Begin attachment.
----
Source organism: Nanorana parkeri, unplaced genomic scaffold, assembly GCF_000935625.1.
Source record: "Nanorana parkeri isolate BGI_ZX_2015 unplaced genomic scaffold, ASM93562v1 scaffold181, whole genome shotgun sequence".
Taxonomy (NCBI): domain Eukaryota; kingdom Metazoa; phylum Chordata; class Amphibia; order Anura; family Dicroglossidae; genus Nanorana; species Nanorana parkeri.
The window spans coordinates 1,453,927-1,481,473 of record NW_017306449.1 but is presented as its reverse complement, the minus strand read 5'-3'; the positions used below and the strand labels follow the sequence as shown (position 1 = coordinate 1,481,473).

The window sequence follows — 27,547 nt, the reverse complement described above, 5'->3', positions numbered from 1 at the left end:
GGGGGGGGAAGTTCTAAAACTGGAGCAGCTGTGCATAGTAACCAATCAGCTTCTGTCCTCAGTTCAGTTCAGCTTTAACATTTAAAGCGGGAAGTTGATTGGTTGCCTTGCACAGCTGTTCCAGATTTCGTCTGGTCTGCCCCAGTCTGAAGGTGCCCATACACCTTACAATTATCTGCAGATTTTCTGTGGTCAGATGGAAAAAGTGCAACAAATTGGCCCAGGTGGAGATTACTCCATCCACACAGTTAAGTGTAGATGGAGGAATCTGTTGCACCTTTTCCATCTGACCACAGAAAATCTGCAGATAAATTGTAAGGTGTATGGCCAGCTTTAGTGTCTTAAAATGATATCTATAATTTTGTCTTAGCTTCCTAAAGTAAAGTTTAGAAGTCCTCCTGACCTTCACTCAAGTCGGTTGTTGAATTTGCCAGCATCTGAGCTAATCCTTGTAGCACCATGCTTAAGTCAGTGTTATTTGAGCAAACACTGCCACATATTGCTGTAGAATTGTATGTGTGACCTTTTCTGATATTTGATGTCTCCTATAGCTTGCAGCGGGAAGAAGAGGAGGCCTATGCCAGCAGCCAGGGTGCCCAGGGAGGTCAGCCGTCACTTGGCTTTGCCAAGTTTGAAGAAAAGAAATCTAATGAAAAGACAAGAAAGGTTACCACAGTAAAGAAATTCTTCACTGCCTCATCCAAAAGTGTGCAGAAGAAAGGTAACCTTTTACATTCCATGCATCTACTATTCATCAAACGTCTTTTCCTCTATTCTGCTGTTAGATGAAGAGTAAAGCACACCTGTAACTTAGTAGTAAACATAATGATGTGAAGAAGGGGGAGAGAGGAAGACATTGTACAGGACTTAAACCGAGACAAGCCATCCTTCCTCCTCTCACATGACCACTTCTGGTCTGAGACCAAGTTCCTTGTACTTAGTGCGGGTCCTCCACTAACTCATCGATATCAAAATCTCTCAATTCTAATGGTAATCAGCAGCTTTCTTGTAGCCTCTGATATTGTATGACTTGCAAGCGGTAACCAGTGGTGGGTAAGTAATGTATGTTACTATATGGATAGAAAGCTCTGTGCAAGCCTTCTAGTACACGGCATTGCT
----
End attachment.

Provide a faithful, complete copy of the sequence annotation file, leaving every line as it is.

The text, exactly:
Source organism: Nanorana parkeri, unplaced genomic scaffold, assembly GCF_000935625.1.
Source record: "Nanorana parkeri isolate BGI_ZX_2015 unplaced genomic scaffold, ASM93562v1 scaffold181, whole genome shotgun sequence".
Taxonomy (NCBI): domain Eukaryota; kingdom Metazoa; phylum Chordata; class Amphibia; order Anura; family Dicroglossidae; genus Nanorana; species Nanorana parkeri.
The window spans coordinates 1,453,927-1,481,473 of record NW_017306449.1 but is presented as its reverse complement, the minus strand read 5'-3'; the positions used below and the strand labels follow the sequence as shown (position 1 = coordinate 1,481,473).

The window sequence follows — 27,547 nt, the reverse complement described above, 5'->3', positions numbered from 1 at the left end:
GGGGGGGGAAGTTCTAAAACTGGAGCAGCTGTGCATAGTAACCAATCAGCTTCTGTCCTCAGTTCAGTTCAGCTTTAACATTTAAAGCGGGAAGTTGATTGGTTGCCTTGCACAGCTGTTCCAGATTTCGTCTGGTCTGCCCCAGTCTGAAGGTGCCCATACACCTTACAATTATCTGCAGATTTTCTGTGGTCAGATGGAAAAAGTGCAACAAATTGGCCCAGGTGGAGATTACTCCATCCACACAGTTAAGTGTAGATGGAGGAATCTGTTGCACCTTTTCCATCTGACCACAGAAAATCTGCAGATAAATTGTAAGGTGTATGGCCAGCTTTAGTGTCTTAAAATGATATCTATAATTTTGTCTTAGCTTCCTAAAGTAAAGTTTAGAAGTCCTCCTGACCTTCACTCAAGTCGGTTGTTGAATTTGCCAGCATCTGAGCTAATCCTTGTAGCACCATGCTTAAGTCAGTGTTATTTGAGCAAACACTGCCACATATTGCTGTAGAATTGTATGTGTGACCTTTTCTGATATTTGATGTCTCCTATAGCTTGCAGCGGGAAGAAGAGGAGGCCTATGCCAGCAGCCAGGGTGCCCAGGGAGGTCAGCCGTCACTTGGCTTTGCCAAGTTTGAAGAAAAGAAATCTAATGAAAAGACAAGAAAGGTTACCACAGTAAAGAAATTCTTCACTGCCTCATCCAAAAGTGTGCAGAAGAAAGGTAACCTTTTACATTCCATGCATCTACTATTCATCAAACGTCTTTTCCTCTATTCTGCTGTTAGATGAAGAGTAAAGCACACCTGTAACTTAGTAGTAAACATAATGATGTGAAGAAGGGGGAGAGAGGAAGACATTGTACAGGACTTAAACCGAGACAAGCCATCCTTCCTCCTCTCACATGACCACTTCTGGTCTGAGACCAAGTTCCTTGTACTTAGTGCGGGTCCTCCACTAACTCATCGATATCAAAATCTCTCAATTCTAATGGTAATCAGCAGCTTTCTTGTAGCCTCTGATATTGTATGACTTGCAAGCGGTAACCAGTGGTGGGTAAGTAATGTATGTTACTATATGGATAGAAAGCTCTGTGCAAGCCTTCTAGTACACGGCATTGCT